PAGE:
Blas v. Bank of America N.A., 031319 AKSC, 1716

Docket Nº:1716
Party Name:LEO BLAS, Appellant, v. BANK OF AMERICA N.A., Appellee.
Attorney:Appearances: Leo Bias, pro se, Chugiak, Appellant. Michael Seville, Burr, Pease & Kurtz, Anchorage, and Andrea M. Hicks, Bryan Cave Leighton Paisner LLP, Denver, Colorado, for Appellee.
Judge Panel:Before: Bolger, Chief Justice, Winfree, Stowers, Maassen, and Carney, Justices.
Case Date:March 13, 2019
Court:Supreme Court of Alaska
 
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LEO BLAS, Appellant,

v.

BANK OF AMERICA N.A., Appellee.

No. 1716

Supreme Court of Alaska

March 13, 2019

Memorandum decisions of this court do not create legal precedent. A party wishing to cite such a decision in a brief or at oral argument should review Alaska Appellate Rule 214(d).

Appeal from the Superior Court No. 3 AN-14-04595 CI Supreme Court No. S-16933 of the State of Alaska, Third Judicial District, Anchorage, Eric A. Aarseth, Judge.

Appearances: Leo Bias, pro se, Chugiak, Appellant.

Michael Seville, Burr, Pease & Kurtz, Anchorage, and Andrea M. Hicks, Bryan Cave Leighton Paisner LLP, Denver, Colorado, for Appellee.

Before: Bolger, Chief Justice, Winfree, Stowers, Maassen, and Carney, Justices.

MEMORANDUM OPINION AND JUDGMENT

[*]

In 2010 Leo Bias, a homeowner, defaulted on his home loan payments and filed a lawsuit to bar non-judicial foreclosure.1 After the case was settled and the parties entered into a modification agreement, Bias again defaulted on his payments, the bank again initiated non-judicial foreclosure proceedings, and Bias filed a second lawsuit.2The superior court granted summary judgment in favor of the bank, and in April 2017 we affirmed.3 We held that "[t]he superior court did not err by finding that Bank of America has authority to bring the foreclosure action against Bias"; that "Bank of America is explicitly listed as the beneficiary of [Bias's] deed of trust, and it is permitted to act on Fannie Mae's behalf';4 and that the superior court did not err by granting summary judgment on the remainder of Bias's claims - including his claims for (1) intent to defraud, (2) failing to act as a fiduciary, and (3) Fourteenth Amendment and due process violations.5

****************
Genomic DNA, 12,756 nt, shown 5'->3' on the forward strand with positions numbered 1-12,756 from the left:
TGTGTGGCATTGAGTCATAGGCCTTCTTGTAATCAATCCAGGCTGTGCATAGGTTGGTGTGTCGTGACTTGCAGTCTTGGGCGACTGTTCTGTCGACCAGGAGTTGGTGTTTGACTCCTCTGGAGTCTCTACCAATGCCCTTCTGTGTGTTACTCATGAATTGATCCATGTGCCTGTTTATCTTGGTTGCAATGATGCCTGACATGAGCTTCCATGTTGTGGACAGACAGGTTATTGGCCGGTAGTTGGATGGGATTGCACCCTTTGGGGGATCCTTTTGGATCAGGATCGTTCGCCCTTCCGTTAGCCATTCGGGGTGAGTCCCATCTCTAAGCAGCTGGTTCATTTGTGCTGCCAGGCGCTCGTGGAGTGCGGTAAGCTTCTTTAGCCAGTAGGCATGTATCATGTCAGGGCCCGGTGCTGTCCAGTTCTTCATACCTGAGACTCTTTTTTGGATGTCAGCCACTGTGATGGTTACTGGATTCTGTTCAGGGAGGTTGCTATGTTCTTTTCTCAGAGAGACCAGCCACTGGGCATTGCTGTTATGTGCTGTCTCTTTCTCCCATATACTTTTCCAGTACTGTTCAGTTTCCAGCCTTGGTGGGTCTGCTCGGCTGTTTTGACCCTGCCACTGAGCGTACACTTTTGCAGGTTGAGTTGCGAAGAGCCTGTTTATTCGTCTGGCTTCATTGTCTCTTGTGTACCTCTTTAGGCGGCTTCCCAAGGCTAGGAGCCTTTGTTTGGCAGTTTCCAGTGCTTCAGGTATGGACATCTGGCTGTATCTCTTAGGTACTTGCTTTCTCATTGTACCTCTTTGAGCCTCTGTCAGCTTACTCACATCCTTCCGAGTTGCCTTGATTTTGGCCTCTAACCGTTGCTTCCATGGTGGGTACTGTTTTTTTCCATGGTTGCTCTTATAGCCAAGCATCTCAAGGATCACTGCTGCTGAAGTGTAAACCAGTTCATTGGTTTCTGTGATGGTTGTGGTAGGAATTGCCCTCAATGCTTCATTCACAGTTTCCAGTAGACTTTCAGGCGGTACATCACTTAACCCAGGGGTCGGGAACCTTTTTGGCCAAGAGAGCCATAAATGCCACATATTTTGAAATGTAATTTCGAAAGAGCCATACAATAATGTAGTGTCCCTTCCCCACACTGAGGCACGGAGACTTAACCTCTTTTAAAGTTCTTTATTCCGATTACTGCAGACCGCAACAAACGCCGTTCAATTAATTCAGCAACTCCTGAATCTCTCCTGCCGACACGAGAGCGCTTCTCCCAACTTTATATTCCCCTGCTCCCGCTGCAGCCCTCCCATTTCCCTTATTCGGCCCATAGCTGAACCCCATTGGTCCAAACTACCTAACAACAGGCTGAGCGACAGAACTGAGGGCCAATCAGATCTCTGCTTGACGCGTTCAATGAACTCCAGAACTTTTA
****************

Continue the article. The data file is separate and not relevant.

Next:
In October 2017 Bias filed an Alaska Civil Rule 60(b) motion for relief from judgment, arguing there was new evidence showing that a fraudulent illegal endorsement of his mortgage note had occurred. The motion stated in relevant part: "The plaintiff... is moving to vacate the judgment in this case Per Rule 60(b)(3) based on the new evidence (enclosed) of intrinsic fraudulent endorsement of the mortgage note on [his] home...

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